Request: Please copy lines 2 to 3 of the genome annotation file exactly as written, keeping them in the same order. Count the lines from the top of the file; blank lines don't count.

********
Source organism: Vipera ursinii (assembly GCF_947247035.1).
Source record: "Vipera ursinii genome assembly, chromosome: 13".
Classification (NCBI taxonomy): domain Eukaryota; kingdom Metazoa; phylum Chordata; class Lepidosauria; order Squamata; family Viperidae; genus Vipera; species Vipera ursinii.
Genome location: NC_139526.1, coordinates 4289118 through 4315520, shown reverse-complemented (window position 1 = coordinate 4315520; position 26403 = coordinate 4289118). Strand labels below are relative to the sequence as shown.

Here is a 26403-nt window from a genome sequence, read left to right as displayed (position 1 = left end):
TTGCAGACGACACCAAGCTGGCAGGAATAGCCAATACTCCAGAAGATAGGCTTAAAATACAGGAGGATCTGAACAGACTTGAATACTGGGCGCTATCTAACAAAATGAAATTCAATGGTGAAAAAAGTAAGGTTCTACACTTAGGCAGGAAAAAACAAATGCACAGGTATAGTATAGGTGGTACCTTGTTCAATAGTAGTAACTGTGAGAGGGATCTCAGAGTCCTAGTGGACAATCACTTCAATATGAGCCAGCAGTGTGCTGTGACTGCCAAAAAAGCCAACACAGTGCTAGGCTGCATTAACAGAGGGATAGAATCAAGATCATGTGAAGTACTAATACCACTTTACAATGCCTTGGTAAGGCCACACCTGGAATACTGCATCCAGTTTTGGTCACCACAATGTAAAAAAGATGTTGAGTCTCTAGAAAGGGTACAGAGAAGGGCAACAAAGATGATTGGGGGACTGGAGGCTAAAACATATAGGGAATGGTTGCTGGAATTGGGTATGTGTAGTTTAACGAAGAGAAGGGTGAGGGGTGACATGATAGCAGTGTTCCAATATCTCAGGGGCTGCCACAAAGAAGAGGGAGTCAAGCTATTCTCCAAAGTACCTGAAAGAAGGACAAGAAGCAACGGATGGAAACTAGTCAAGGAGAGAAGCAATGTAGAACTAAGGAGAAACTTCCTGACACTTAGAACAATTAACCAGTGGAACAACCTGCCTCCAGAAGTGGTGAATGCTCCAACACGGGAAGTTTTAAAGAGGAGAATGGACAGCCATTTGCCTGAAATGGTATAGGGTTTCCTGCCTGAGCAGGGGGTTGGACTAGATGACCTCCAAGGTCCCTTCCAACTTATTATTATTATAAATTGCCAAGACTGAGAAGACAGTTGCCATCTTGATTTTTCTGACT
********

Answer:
Source record: "Vipera ursinii genome assembly, chromosome: 13".
Classification (NCBI taxonomy): domain Eukaryota; kingdom Metazoa; phylum Chordata; class Lepidosauria; order Squamata; family Viperidae; genus Vipera; species Vipera ursinii.